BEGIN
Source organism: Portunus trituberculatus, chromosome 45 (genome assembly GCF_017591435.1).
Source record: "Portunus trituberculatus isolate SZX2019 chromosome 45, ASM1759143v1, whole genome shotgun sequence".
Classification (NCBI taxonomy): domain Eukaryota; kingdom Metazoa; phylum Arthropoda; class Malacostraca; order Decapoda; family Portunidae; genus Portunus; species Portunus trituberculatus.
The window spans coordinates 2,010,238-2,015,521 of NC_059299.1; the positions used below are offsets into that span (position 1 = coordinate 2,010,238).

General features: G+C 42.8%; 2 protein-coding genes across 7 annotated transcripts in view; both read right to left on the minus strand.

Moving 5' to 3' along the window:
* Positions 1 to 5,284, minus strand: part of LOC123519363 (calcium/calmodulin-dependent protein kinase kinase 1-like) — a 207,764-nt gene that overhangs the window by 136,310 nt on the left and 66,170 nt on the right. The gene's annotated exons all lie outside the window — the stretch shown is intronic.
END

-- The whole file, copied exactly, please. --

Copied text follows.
Source organism: Portunus trituberculatus, chromosome 45 (genome assembly GCF_017591435.1).
Source record: "Portunus trituberculatus isolate SZX2019 chromosome 45, ASM1759143v1, whole genome shotgun sequence".
Classification (NCBI taxonomy): domain Eukaryota; kingdom Metazoa; phylum Arthropoda; class Malacostraca; order Decapoda; family Portunidae; genus Portunus; species Portunus trituberculatus.
The window spans coordinates 2,010,238-2,015,521 of NC_059299.1; the positions used below are offsets into that span (position 1 = coordinate 2,010,238).

General features: G+C 42.8%; 2 protein-coding genes across 7 annotated transcripts in view; both read right to left on the minus strand.

Moving 5' to 3' along the window:
* Positions 1 to 5,284, minus strand: part of LOC123519363 (calcium/calmodulin-dependent protein kinase kinase 1-like) — a 207,764-nt gene that overhangs the window by 136,310 nt on the left and 66,170 nt on the right. The gene's annotated exons all lie outside the window — the stretch shown is intronic.